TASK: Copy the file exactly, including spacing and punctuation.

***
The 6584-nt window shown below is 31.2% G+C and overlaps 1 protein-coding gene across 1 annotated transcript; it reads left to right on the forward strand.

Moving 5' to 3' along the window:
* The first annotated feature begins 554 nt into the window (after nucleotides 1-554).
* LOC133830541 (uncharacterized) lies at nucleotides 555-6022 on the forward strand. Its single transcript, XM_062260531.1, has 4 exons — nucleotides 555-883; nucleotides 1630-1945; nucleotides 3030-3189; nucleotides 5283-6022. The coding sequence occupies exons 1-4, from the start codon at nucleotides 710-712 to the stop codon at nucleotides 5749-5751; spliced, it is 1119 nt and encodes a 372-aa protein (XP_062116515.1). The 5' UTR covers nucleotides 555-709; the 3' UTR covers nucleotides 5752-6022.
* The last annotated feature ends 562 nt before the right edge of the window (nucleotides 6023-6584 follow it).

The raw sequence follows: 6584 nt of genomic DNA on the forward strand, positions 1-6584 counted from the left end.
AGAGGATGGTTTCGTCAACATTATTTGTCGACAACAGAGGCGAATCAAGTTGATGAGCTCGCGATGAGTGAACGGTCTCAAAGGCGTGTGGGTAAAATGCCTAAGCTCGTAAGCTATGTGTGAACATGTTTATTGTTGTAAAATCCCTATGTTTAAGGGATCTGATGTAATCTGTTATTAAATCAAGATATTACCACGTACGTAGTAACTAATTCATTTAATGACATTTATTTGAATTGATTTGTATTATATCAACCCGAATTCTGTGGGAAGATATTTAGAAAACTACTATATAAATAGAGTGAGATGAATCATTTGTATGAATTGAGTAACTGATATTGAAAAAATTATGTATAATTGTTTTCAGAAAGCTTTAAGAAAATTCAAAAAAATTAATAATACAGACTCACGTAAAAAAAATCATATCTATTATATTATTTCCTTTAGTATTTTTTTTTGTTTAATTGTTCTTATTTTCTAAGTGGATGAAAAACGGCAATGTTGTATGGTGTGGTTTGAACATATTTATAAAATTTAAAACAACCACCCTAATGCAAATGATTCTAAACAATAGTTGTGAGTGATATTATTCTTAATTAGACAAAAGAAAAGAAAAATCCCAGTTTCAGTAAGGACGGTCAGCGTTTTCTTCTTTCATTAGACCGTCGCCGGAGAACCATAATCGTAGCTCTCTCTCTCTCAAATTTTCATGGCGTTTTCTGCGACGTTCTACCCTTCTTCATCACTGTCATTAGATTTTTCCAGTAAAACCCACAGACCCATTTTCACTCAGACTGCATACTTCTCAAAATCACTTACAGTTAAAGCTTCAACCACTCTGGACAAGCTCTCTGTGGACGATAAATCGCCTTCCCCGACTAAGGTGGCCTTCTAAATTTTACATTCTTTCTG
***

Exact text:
The 6584-nt window shown below is 31.2% G+C and overlaps 1 protein-coding gene across 1 annotated transcript; it reads left to right on the forward strand.

Moving 5' to 3' along the window:
* The first annotated feature begins 554 nt into the window (after nucleotides 1-554).
* LOC133830541 (uncharacterized) lies at nucleotides 555-6022 on the forward strand. Its single transcript, XM_062260531.1, has 4 exons — nucleotides 555-883; nucleotides 1630-1945; nucleotides 3030-3189; nucleotides 5283-6022. The coding sequence occupies exons 1-4, from the start codon at nucleotides 710-712 to the stop codon at nucleotides 5749-5751; spliced, it is 1119 nt and encodes a 372-aa protein (XP_062116515.1). The 5' UTR covers nucleotides 555-709; the 3' UTR covers nucleotides 5752-6022.
* The last annotated feature ends 562 nt before the right edge of the window (nucleotides 6023-6584 follow it).

The raw sequence follows: 6584 nt of genomic DNA on the forward strand, positions 1-6584 counted from the left end.
AGAGGATGGTTTCGTCAACATTATTTGTCGACAACAGAGGCGAATCAAGTTGATGAGCTCGCGATGAGTGAACGGTCTCAAAGGCGTGTGGGTAAAATGCCTAAGCTCGTAAGCTATGTGTGAACATGTTTATTGTTGTAAAATCCCTATGTTTAAGGGATCTGATGTAATCTGTTATTAAATCAAGATATTACCACGTACGTAGTAACTAATTCATTTAATGACATTTATTTGAATTGATTTGTATTATATCAACCCGAATTCTGTGGGAAGATATTTAGAAAACTACTATATAAATAGAGTGAGATGAATCATTTGTATGAATTGAGTAACTGATATTGAAAAAATTATGTATAATTGTTTTCAGAAAGCTTTAAGAAAATTCAAAAAAATTAATAATACAGACTCACGTAAAAAAAATCATATCTATTATATTATTTCCTTTAGTATTTTTTTTTGTTTAATTGTTCTTATTTTCTAAGTGGATGAAAAACGGCAATGTTGTATGGTGTGGTTTGAACATATTTATAAAATTTAAAACAACCACCCTAATGCAAATGATTCTAAACAATAGTTGTGAGTGATATTATTCTTAATTAGACAAAAGAAAAGAAAAATCCCAGTTTCAGTAAGGACGGTCAGCGTTTTCTTCTTTCATTAGACCGTCGCCGGAGAACCATAATCGTAGCTCTCTCTCTCTCAAATTTTCATGGCGTTTTCTGCGACGTTCTACCCTTCTTCATCACTGTCATTAGATTTTTCCAGTAAAACCCACAGACCCATTTTCACTCAGACTGCATACTTCTCAAAATCACTTACAGTTAAAGCTTCAACCACTCTGGACAAGCTCTCTGTGGACGATAAATCGCCTTCCCCGACTAAGGTGGCCTTCTAAATTTTACATTCTTTCTG